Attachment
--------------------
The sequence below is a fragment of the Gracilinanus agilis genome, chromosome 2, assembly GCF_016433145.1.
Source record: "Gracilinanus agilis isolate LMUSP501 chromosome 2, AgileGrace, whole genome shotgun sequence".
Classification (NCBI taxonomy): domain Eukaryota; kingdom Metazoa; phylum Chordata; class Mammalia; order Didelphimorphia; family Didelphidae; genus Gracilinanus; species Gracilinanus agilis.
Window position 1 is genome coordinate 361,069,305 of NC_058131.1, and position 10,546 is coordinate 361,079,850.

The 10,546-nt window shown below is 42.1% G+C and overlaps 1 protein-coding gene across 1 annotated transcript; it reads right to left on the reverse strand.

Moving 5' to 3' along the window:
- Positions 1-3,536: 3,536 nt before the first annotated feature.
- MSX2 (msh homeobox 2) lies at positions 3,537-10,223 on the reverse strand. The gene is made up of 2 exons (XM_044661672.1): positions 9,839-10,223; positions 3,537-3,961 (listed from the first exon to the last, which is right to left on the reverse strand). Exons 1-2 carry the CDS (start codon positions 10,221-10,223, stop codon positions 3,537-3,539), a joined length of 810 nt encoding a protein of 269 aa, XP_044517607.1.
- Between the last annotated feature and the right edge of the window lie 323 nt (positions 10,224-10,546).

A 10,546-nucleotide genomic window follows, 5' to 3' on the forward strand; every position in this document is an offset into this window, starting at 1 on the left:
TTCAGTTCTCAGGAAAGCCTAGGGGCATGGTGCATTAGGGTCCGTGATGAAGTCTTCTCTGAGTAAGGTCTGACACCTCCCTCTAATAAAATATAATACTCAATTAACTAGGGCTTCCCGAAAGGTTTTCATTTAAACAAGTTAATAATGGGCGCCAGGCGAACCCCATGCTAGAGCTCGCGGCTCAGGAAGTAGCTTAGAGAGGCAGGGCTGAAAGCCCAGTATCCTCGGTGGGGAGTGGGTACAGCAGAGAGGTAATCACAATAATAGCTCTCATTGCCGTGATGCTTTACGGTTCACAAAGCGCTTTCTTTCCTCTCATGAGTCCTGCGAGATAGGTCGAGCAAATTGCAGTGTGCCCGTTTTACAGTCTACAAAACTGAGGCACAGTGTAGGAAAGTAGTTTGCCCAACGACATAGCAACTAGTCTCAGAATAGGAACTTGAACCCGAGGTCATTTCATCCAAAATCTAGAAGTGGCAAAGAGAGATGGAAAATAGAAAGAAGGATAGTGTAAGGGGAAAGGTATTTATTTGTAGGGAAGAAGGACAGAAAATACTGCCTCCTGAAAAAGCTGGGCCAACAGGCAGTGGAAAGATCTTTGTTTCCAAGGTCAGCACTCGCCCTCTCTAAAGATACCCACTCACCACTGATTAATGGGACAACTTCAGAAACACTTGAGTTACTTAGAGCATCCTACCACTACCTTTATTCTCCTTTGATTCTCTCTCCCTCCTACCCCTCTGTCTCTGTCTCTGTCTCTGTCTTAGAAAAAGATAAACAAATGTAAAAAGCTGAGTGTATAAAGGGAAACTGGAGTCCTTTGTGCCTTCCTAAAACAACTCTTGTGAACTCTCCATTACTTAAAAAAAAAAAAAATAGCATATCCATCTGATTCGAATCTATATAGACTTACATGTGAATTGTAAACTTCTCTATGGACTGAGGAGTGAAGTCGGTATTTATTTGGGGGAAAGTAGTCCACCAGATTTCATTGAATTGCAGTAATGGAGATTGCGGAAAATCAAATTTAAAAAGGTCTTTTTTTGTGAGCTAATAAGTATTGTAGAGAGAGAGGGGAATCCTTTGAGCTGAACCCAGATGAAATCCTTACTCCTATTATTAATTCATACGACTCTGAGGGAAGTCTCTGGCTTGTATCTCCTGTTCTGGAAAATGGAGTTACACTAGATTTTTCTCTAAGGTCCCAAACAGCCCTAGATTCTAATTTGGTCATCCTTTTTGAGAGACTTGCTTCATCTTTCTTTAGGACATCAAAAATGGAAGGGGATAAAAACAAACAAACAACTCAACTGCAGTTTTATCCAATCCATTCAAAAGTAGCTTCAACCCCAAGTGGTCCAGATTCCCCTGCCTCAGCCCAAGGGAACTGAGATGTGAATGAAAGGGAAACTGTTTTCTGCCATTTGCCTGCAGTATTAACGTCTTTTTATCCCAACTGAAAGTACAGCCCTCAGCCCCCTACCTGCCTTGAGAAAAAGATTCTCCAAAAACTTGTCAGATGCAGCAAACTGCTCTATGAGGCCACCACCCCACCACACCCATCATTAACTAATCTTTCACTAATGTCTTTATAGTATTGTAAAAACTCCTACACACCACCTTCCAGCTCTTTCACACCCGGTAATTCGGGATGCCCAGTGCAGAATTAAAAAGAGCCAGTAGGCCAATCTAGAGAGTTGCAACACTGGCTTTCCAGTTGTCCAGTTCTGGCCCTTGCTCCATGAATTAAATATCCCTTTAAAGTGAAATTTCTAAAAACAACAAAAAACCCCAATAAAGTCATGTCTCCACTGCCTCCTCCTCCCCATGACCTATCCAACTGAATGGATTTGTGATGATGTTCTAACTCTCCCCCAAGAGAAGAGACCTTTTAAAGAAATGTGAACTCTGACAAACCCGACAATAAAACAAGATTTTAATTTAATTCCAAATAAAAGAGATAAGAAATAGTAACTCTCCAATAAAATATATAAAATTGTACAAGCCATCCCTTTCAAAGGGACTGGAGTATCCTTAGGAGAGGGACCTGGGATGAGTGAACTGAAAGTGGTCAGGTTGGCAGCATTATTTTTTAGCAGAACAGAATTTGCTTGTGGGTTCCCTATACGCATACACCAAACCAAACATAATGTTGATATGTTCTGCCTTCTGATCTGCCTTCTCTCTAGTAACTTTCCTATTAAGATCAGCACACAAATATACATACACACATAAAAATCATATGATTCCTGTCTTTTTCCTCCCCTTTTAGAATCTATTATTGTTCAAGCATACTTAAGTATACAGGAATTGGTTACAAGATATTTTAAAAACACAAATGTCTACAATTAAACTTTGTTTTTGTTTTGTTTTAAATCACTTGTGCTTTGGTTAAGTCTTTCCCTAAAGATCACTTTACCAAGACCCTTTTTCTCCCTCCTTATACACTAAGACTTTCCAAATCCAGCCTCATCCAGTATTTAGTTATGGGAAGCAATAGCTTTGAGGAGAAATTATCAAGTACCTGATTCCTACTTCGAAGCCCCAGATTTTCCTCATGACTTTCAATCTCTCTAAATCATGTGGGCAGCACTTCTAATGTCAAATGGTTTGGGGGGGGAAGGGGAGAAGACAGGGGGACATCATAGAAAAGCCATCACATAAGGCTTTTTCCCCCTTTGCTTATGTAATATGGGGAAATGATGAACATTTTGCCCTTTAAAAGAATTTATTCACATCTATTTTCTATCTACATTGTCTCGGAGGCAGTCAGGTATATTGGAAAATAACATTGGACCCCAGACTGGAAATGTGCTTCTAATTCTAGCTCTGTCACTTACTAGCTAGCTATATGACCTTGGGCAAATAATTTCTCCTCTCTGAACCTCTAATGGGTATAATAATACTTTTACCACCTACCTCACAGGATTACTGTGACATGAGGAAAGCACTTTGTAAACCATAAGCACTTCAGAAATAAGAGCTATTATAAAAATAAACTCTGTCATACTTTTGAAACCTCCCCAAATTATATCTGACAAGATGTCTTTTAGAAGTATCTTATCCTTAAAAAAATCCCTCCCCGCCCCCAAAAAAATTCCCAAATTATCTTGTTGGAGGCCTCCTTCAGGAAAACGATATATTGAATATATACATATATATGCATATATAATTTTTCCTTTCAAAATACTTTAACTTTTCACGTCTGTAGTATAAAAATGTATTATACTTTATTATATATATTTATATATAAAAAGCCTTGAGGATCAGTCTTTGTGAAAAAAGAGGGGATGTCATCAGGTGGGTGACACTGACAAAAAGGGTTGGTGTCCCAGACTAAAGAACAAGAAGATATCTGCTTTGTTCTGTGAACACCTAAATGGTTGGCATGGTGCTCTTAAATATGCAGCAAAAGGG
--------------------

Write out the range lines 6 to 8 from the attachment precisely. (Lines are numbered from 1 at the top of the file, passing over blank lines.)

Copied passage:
Moving 5' to 3' along the window:
- Positions 1-3,536: 3,536 nt before the first annotated feature.
- MSX2 (msh homeobox 2) lies at positions 3,537-10,223 on the reverse strand. The gene is made up of 2 exons (XM_044661672.1): positions 9,839-10,223; positions 3,537-3,961 (listed from the first exon to the last, which is right to left on the reverse strand). Exons 1-2 carry the CDS (start codon positions 10,221-10,223, stop codon positions 3,537-3,539), a joined length of 810 nt encoding a protein of 269 aa, XP_044517607.1.